By Ida Brown / firstname.lastname@example.org
The Meridian Star
You know the holidays are here when the jingle-jangle of Salvation Army bell ringers fills the air.
The Kettle Campaign kicked off locally Friday with nine locations: Bonita Lakes Mall entrances as well as Dillards and JCPenney, Piggly Wiggly Grocery, both Winn-Dixie locations and Hudson Dirt Cheap. Additional locations will open next week at Sam's Club, Walmart in Meridian (both locations), Newton and Philadelphia, Walgreens (both locations) and Big Lots.
Nationwide, the perennial holiday event is the Salvation Army's largest fundraiser, and most visible. Last year, $109,000 was raised; a goal of $125,000 has been set for this year's campaign.
"We use the money for Christmas, but it also helps us operate year round with other programs, such as our Men's Shelter and emergency services," said Major Ed Strong of the local SA affiliate
Applicants receive food gift cards to prepare a Christmas dinner, as well as clothing and toys for children up to age 17. Clothing and toys are provided through The Angel Tree Program, which also kicked off Friday.
The Angel Tree Program allows donors to choose to a child to help make their Christmas a little brighter.
"It's a little more personal," Strong said.
Children's names are listed on paper angels which hang from a tree. The angels include the child's age, sex, clothing and shoe sizes as well as a brief wish list for toys and other items.
"The donor buys whatever they want for the child," he said. "We get it in, get it packaged and sorted by families. Everything bought for a particular child goes to that child."
Angel Trees are located at Citizen's National Bank branches, Goody's and Chunky River Harley-Davidson.
In addition to donations, The Salvation Army also seeks volunteers to man the kettles, Angle Tree and distribution of food gift cards, clothing and toys to families.
"We encourage individuals as well as church groups and businesses to man the kettle, and the Angel Tree would especially be good for senior citizens because they can sit down and don't have to be outdoors," Strong said.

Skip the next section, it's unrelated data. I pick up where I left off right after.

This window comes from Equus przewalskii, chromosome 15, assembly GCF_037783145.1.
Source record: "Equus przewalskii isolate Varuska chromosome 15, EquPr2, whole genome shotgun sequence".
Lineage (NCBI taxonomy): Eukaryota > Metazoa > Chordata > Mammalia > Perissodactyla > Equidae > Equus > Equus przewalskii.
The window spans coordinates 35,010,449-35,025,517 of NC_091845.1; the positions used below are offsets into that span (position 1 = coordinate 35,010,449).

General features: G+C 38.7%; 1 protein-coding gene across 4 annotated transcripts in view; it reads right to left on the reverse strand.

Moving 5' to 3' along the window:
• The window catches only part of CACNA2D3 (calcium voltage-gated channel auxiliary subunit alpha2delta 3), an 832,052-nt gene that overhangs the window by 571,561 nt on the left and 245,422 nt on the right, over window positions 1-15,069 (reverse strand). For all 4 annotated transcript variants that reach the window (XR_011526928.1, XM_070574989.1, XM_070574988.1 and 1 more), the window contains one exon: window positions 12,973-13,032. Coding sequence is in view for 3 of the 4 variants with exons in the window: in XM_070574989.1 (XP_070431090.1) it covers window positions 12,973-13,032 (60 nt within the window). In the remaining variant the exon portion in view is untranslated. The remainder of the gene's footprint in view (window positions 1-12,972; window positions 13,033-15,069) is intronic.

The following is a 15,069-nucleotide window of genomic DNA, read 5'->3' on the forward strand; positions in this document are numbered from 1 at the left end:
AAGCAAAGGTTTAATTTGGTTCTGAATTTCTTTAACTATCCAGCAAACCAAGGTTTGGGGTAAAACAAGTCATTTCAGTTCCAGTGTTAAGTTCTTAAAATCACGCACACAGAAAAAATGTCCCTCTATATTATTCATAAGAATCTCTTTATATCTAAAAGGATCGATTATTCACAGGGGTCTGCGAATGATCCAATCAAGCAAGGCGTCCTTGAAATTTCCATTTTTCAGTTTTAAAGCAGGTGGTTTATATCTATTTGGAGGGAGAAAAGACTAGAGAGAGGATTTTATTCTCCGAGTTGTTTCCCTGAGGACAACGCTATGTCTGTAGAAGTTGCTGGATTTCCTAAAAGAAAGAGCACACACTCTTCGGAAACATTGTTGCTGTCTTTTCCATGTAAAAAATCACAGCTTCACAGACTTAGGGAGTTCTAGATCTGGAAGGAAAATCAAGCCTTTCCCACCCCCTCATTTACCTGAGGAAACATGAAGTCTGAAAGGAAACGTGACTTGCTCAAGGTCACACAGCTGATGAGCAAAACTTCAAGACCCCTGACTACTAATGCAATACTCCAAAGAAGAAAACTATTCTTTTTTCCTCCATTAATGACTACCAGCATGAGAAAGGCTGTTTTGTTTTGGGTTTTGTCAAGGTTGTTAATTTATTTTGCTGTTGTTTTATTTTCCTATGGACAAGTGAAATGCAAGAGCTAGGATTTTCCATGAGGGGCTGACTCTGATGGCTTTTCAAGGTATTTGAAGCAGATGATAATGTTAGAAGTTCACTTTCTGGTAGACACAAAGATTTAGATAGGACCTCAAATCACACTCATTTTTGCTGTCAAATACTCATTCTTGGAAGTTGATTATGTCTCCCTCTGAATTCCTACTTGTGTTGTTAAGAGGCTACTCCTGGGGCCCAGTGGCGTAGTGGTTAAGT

Businesses can also participate in the Kettle Campaign by matching a kettle take.
"The business can select a certain kettle on a particular day and agree to match the kettle's earnings up to a certain amount," he said.
In 1891, Salvation Army Captain Joseph McFee was distraught because so many poor individuals in San Francisco were going hungry. During the holiday season, he resolved to provide a free Christmas dinner for the destitute and poverty-stricken. He only had one major hurdle to overcome – funding the project.
Where would the money come from, he wondered. He lay awake nights, worrying, thinking, praying about how he could find the funds to fulfill his commitment of feeding 1,000 of the city's poorest individuals on Christmas Day. As he pondered the issue, his thoughts drifted back to his sailor days in Liverpool, England. He remembered how at Stage Landing, where the boats came in, there was a large, iron kettle called "Simpson's Pot" into which passers-by tossed a coin or two to help the poor.
The next day McFee placed a similar pot at the Oakland Ferry Landing at the foot of Market Street. Beside the pot, he placed a sign that read, "Keep the Pot Boiling." He soon had the money to see that the needy people were properly fed at Christmas.
Six years later, the kettle idea spread from the west coast to the Boston area. That year, the combined effort nationwide resulted in 150,000 Christmas dinners for the needy. In 1901, kettle contributions in New York City provided funds for the first mammoth sit-down dinner in Madison Square Garden, a custom that continued for many years. Today in the U.S., The Salvation Army assists more than four-and-a-half million people during the Thanksgiving and Christmas time periods.
McFee's kettle idea launched a tradition that has spread not only throughout the United States, but all across the world. Kettles are now used in such distant lands as Korea, Japan, Chile and many European countries.
Want to help?
Volunteers are needed by the local Salvation Army this holiday season for the following:
• Angel Tree Workers, Nov. 23-Dec. 8
• Volunteer Bell Ringers, Nov. 12-Dec. 24
• Christmas Distribution, Dec. 19, 20,and 21
Individuals and groups (families, school groups, church groups, civic groups, scouting groups, businesses, etc.) who want to be included on he volunteer list to take one or several days at one or more Red Kettle locations. call (601) 483-6156